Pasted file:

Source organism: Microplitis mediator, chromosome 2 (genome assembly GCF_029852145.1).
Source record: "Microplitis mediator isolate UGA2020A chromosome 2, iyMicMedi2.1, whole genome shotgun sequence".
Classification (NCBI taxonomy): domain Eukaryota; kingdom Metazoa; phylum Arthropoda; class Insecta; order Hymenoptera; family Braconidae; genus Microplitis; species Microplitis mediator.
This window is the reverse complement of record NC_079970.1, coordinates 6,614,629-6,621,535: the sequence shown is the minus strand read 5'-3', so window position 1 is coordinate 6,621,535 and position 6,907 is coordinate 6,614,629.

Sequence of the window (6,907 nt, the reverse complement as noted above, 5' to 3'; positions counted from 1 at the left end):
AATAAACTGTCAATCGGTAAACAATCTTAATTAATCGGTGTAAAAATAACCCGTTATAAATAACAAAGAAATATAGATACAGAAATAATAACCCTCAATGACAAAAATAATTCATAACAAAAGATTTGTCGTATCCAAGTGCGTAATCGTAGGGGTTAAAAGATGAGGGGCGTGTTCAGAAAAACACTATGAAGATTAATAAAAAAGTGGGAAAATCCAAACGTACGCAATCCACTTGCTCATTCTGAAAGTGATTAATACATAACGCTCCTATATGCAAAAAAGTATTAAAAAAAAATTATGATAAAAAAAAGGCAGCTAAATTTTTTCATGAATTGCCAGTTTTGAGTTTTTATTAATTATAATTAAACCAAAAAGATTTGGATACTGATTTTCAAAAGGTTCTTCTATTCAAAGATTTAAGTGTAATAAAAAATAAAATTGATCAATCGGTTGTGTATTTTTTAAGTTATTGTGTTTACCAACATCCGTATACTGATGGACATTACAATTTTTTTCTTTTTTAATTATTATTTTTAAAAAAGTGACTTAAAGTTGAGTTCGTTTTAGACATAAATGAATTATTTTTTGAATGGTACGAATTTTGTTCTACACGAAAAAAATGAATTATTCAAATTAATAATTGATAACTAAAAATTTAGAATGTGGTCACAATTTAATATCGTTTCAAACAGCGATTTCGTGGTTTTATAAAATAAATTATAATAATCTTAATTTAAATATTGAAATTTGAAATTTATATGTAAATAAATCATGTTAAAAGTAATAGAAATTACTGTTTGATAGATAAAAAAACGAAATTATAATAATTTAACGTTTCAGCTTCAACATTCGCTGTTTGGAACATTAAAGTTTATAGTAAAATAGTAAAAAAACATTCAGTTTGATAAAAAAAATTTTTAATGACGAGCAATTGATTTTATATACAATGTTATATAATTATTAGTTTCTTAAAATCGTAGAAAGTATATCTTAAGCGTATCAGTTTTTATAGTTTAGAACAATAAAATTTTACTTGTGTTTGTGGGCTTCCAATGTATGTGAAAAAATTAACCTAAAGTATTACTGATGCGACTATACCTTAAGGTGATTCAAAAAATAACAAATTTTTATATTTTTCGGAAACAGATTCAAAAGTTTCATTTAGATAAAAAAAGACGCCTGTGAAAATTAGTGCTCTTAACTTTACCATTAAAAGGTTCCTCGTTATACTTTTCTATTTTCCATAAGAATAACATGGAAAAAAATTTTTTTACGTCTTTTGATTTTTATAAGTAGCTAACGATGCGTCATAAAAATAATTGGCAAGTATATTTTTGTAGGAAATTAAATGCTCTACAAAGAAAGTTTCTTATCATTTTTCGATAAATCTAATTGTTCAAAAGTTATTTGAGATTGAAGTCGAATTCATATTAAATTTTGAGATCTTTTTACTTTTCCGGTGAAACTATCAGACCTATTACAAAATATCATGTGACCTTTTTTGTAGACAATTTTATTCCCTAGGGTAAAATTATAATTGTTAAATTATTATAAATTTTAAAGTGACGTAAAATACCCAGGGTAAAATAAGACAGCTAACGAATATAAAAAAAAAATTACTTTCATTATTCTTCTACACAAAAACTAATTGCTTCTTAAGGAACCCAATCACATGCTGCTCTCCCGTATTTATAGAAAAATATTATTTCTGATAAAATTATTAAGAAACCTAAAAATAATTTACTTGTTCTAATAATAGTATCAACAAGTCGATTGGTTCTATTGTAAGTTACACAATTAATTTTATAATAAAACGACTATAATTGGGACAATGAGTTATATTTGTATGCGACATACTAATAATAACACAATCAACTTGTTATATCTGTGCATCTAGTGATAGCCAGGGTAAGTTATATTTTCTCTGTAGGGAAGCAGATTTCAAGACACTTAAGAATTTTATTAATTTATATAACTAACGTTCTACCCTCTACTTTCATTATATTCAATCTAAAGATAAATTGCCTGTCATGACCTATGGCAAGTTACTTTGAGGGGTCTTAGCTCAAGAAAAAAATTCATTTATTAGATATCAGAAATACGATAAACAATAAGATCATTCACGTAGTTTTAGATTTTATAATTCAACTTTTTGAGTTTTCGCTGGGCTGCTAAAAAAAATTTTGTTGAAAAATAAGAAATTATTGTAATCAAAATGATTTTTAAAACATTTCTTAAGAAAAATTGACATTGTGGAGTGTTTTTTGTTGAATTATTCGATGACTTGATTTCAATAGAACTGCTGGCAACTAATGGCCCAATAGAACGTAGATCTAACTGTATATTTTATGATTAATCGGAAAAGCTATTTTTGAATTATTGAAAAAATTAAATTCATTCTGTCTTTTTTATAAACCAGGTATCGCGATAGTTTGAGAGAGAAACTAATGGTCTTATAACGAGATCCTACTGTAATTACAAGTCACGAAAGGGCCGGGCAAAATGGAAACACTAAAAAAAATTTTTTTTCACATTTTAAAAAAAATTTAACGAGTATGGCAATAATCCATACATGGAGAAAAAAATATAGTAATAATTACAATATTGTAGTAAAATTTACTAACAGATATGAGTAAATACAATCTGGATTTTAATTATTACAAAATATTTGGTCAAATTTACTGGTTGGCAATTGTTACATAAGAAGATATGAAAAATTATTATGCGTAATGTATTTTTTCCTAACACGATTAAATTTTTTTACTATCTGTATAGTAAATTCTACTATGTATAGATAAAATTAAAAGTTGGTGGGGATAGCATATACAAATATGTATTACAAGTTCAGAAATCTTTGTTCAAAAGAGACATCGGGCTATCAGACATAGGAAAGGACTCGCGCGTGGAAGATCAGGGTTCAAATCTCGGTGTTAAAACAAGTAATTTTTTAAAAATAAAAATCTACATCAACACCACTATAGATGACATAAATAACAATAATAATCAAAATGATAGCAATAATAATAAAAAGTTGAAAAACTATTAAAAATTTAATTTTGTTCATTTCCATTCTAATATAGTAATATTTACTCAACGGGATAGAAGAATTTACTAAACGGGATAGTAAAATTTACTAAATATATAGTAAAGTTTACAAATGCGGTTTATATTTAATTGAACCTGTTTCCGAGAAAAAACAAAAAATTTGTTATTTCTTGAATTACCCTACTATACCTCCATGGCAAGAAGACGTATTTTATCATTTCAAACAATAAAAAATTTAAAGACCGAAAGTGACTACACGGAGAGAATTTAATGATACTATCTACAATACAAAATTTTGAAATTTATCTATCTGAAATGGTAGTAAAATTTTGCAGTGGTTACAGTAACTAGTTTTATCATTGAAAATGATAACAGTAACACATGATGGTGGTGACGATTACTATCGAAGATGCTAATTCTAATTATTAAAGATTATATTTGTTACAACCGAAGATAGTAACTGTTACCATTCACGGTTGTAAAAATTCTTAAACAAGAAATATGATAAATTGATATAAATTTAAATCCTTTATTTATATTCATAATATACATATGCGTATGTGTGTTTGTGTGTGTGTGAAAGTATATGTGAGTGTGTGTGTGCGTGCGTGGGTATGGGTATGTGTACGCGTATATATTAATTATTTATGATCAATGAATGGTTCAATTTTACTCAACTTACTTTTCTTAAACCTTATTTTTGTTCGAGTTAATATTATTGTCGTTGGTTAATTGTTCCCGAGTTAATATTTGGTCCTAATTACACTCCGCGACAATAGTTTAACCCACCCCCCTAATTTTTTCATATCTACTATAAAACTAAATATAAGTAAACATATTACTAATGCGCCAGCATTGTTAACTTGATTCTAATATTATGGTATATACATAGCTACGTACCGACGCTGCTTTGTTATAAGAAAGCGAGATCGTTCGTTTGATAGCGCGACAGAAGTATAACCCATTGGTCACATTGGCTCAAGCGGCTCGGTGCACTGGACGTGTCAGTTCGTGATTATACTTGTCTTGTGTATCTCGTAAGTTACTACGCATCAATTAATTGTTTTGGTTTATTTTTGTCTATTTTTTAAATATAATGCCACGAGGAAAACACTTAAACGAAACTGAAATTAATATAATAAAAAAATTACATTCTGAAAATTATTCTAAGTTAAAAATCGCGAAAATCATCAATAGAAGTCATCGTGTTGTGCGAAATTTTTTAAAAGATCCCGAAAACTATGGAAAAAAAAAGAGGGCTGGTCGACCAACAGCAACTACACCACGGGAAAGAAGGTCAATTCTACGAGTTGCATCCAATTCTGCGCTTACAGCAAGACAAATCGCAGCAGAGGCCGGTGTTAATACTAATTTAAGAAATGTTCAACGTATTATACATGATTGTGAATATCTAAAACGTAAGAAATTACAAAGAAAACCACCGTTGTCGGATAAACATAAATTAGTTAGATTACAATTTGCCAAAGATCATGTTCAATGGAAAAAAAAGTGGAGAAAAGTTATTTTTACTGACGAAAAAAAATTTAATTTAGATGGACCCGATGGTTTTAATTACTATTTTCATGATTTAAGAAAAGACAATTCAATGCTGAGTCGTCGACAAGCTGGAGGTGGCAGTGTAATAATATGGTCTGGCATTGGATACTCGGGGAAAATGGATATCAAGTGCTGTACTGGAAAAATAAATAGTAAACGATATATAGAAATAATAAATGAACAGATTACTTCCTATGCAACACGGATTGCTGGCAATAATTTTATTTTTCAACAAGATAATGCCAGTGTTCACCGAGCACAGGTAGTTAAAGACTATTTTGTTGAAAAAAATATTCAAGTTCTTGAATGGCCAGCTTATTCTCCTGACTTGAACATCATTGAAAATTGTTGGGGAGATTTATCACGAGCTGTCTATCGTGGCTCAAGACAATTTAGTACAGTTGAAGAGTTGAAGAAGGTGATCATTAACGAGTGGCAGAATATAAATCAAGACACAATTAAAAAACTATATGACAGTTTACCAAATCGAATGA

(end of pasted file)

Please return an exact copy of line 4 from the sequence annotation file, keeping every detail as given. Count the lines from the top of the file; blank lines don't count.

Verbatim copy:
This window is the reverse complement of record NC_079970.1, coordinates 6,614,629-6,621,535: the sequence shown is the minus strand read 5'-3', so window position 1 is coordinate 6,621,535 and position 6,907 is coordinate 6,614,629.